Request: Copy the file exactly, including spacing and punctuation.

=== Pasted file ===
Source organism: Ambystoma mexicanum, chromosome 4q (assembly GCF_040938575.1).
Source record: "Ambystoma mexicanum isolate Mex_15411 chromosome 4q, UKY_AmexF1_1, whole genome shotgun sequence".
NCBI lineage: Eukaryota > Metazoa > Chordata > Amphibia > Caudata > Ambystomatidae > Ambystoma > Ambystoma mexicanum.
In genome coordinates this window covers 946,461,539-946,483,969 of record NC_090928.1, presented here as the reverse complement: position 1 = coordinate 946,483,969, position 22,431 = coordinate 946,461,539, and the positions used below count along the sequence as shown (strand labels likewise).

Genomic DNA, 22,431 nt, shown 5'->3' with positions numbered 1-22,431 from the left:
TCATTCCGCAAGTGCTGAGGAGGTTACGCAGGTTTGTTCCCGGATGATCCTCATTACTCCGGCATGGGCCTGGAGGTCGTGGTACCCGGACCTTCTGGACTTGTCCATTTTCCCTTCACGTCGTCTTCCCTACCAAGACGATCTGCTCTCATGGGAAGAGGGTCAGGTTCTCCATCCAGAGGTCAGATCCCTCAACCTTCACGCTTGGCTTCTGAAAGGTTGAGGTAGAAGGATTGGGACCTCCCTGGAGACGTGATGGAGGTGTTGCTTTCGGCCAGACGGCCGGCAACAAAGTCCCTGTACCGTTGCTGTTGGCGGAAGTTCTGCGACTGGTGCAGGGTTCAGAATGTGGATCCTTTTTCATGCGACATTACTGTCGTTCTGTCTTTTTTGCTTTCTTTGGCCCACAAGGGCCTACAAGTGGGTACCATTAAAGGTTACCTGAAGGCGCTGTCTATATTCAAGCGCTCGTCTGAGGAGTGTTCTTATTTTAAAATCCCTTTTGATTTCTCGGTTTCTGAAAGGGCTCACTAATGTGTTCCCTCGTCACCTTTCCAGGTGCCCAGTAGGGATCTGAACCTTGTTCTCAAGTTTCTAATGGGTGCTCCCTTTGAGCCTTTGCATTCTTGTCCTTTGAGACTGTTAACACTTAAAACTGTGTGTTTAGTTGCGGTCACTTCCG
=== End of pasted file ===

Source organism: Ambystoma mexicanum, chromosome 4q (assembly GCF_040938575.1).
Source record: "Ambystoma mexicanum isolate Mex_15411 chromosome 4q, UKY_AmexF1_1, whole genome shotgun sequence".
NCBI lineage: Eukaryota > Metazoa > Chordata > Amphibia > Caudata > Ambystomatidae > Ambystoma > Ambystoma mexicanum.
In genome coordinates this window covers 946,461,539-946,483,969 of record NC_090928.1, presented here as the reverse complement: position 1 = coordinate 946,483,969, position 22,431 = coordinate 946,461,539, and the positions used below count along the sequence as shown (strand labels likewise).

Genomic DNA, 22,431 nt, shown 5'->3' with positions numbered 1-22,431 from the left:
TCATTCCGCAAGTGCTGAGGAGGTTACGCAGGTTTGTTCCCGGATGATCCTCATTACTCCGGCATGGGCCTGGAGGTCGTGGTACCCGGACCTTCTGGACTTGTCCATTTTCCCTTCACGTCGTCTTCCCTACCAAGACGATCTGCTCTCATGGGAAGAGGGTCAGGTTCTCCATCCAGAGGTCAGATCCCTCAACCTTCACGCTTGGCTTCTGAAAGGTTGAGGTAGAAGGATTGGGACCTCCCTGGAGACGTGATGGAGGTGTTGCTTTCGGCCAGACGGCCGGCAACAAAGTCCCTGTACCGTTGCTGTTGGCGGAAGTTCTGCGACTGGTGCAGGGTTCAGAATGTGGATCCTTTTTCATGCGACATTACTGTCGTTCTGTCTTTTTTGCTTTCTTTGGCCCACAAGGGCCTACAAGTGGGTACCATTAAAGGTTACCTGAAGGCGCTGTCTATATTCAAGCGCTCGTCTGAGGAGTGTTCTTATTTTAAAATCCCTTTTGATTTCTCGGTTTCTGAAAGGGCTCACTAATGTGTTCCCTCGTCACCTTTCCAGGTGCCCAGTAGGGATCTGAACCTTGTTCTCAAGTTTCTAATGGGTGCTCCCTTTGAGCCTTTGCATTCTTGTCCTTTGAGACTGTTAACACTTAAAACTGTGTGTTTAGTTGCGGTCACTTCCG